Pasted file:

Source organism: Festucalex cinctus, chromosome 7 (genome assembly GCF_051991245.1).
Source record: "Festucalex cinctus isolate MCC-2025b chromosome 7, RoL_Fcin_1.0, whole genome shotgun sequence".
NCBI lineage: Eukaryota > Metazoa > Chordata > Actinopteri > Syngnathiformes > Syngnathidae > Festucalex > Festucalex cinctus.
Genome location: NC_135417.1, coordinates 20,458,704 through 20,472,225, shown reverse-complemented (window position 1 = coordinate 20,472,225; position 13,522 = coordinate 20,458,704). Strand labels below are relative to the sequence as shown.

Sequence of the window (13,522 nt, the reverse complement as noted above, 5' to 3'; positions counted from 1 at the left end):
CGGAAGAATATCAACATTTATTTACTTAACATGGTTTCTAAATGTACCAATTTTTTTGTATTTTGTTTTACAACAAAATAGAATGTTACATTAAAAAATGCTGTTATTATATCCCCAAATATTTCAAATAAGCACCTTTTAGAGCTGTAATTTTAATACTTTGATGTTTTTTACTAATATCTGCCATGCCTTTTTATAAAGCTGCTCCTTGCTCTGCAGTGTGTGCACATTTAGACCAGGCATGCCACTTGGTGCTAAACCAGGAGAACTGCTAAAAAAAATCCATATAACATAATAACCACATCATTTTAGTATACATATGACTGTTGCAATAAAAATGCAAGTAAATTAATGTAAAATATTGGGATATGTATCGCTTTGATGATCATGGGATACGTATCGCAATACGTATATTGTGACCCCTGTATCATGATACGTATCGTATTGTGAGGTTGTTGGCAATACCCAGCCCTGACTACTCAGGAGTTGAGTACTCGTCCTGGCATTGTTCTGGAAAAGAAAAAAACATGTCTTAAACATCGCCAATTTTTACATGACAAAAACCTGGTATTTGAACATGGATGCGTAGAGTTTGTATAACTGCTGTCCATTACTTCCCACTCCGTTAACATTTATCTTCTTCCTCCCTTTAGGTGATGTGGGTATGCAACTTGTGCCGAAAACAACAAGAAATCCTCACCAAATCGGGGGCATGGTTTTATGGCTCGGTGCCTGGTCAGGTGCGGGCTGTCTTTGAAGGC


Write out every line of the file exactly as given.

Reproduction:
Source organism: Festucalex cinctus, chromosome 7 (genome assembly GCF_051991245.1).
Source record: "Festucalex cinctus isolate MCC-2025b chromosome 7, RoL_Fcin_1.0, whole genome shotgun sequence".
NCBI lineage: Eukaryota > Metazoa > Chordata > Actinopteri > Syngnathiformes > Syngnathidae > Festucalex > Festucalex cinctus.
Genome location: NC_135417.1, coordinates 20,458,704 through 20,472,225, shown reverse-complemented (window position 1 = coordinate 20,472,225; position 13,522 = coordinate 20,458,704). Strand labels below are relative to the sequence as shown.

Sequence of the window (13,522 nt, the reverse complement as noted above, 5' to 3'; positions counted from 1 at the left end):
CGGAAGAATATCAACATTTATTTACTTAACATGGTTTCTAAATGTACCAATTTTTTTGTATTTTGTTTTACAACAAAATAGAATGTTACATTAAAAAATGCTGTTATTATATCCCCAAATATTTCAAATAAGCACCTTTTAGAGCTGTAATTTTAATACTTTGATGTTTTTTACTAATATCTGCCATGCCTTTTTATAAAGCTGCTCCTTGCTCTGCAGTGTGTGCACATTTAGACCAGGCATGCCACTTGGTGCTAAACCAGGAGAACTGCTAAAAAAAATCCATATAACATAATAACCACATCATTTTAGTATACATATGACTGTTGCAATAAAAATGCAAGTAAATTAATGTAAAATATTGGGATATGTATCGCTTTGATGATCATGGGATACGTATCGCAATACGTATATTGTGACCCCTGTATCATGATACGTATCGTATTGTGAGGTTGTTGGCAATACCCAGCCCTGACTACTCAGGAGTTGAGTACTCGTCCTGGCATTGTTCTGGAAAAGAAAAAAACATGTCTTAAACATCGCCAATTTTTACATGACAAAAACCTGGTATTTGAACATGGATGCGTAGAGTTTGTATAACTGCTGTCCATTACTTCCCACTCCGTTAACATTTATCTTCTTCCTCCCTTTAGGTGATGTGGGTATGCAACTTGTGCCGAAAACAACAAGAAATCCTCACCAAATCGGGGGCATGGTTTTATGGCTCGGTGCCTGGTCAGGTGCGGGCTGTCTTTGAAGGC